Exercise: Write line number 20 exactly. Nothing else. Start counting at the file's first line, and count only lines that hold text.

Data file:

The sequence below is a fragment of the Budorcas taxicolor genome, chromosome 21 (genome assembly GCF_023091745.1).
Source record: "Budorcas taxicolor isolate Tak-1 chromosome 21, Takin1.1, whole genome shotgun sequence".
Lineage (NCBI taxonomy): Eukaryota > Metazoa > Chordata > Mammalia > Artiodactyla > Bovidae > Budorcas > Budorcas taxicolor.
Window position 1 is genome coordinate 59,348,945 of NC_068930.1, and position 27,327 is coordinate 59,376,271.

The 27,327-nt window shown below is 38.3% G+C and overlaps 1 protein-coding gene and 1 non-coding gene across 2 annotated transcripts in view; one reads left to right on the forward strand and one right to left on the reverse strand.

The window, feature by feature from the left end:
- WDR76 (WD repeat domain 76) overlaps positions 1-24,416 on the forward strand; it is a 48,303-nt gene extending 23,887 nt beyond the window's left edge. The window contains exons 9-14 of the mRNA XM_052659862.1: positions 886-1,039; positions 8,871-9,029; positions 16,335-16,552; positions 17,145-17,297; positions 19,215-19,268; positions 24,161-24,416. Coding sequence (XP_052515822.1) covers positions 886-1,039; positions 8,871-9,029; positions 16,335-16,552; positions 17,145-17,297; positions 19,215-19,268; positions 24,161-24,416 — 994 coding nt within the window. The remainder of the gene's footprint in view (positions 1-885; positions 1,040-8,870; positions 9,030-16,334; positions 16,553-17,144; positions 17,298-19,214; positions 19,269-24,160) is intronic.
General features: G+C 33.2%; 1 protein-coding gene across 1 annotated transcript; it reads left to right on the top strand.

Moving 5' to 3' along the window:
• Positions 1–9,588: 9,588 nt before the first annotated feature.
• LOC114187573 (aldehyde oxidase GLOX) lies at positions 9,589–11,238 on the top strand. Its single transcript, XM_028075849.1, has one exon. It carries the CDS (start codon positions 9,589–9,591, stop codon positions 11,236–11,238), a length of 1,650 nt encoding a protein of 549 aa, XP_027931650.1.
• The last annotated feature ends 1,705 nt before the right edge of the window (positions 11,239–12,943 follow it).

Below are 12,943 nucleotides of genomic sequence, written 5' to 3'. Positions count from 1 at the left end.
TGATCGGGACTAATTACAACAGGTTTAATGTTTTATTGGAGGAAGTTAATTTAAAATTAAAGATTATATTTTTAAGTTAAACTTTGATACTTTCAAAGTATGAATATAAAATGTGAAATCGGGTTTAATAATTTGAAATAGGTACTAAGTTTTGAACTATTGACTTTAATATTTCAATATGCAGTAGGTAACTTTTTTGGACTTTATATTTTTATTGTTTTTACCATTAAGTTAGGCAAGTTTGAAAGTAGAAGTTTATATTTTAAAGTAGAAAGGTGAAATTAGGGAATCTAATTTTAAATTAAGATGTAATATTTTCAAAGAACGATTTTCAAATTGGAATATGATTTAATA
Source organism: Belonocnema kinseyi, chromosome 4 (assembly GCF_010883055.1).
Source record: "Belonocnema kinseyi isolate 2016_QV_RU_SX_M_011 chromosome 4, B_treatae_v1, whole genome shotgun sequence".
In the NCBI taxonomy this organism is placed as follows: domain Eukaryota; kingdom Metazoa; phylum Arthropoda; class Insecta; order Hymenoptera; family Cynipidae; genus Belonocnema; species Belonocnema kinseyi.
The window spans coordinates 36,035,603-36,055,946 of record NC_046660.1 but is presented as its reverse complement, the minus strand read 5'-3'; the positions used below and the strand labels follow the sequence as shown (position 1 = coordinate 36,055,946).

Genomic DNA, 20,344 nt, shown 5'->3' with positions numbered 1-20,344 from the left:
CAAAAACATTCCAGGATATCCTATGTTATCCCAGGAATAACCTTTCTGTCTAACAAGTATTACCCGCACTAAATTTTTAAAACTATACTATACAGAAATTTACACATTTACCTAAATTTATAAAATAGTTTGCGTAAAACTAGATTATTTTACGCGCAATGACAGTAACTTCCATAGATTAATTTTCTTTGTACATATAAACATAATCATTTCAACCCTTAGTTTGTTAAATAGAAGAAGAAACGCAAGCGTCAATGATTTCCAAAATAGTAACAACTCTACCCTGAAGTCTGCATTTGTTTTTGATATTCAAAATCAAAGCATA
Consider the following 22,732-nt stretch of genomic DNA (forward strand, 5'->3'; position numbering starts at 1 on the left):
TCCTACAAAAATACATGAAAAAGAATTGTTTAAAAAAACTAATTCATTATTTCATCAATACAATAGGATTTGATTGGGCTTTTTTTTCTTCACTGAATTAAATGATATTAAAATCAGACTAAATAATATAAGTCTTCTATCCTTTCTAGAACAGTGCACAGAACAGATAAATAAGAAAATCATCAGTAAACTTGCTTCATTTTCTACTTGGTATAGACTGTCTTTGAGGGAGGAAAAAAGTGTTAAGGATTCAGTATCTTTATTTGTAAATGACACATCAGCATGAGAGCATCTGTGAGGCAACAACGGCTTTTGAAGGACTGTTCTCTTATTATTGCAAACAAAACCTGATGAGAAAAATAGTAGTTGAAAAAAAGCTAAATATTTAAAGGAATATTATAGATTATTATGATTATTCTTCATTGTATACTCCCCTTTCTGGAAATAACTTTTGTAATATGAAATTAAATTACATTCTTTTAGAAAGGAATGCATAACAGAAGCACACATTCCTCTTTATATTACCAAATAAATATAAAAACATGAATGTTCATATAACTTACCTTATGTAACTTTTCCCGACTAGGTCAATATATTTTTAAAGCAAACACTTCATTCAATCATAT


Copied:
CAAAAACATTCCAGGATATCCTATGTTATCCCAGGAATAACCTTTCTGTCTAACAAGTATTACCCGCACTAAATTTTTAAAACTATACTATACAGAAATTTACACATTTACCTAAATTTATAAAATAGTTTGCGTAAAACTAGATTATTTTACGCGCAATGACAGTAACTTCCATAGATTAATTTTCTTTGTACATATAAACATAATCATTTCAACCCTTAGTTTGTTAAATAGAAGAAGAAACGCAAGCGTCAATGATTTCCAAAATAGTAACAACTCTACCCTGAAGTCTGCATTTGTTTTTGATATTCAAAATCAAAGCATA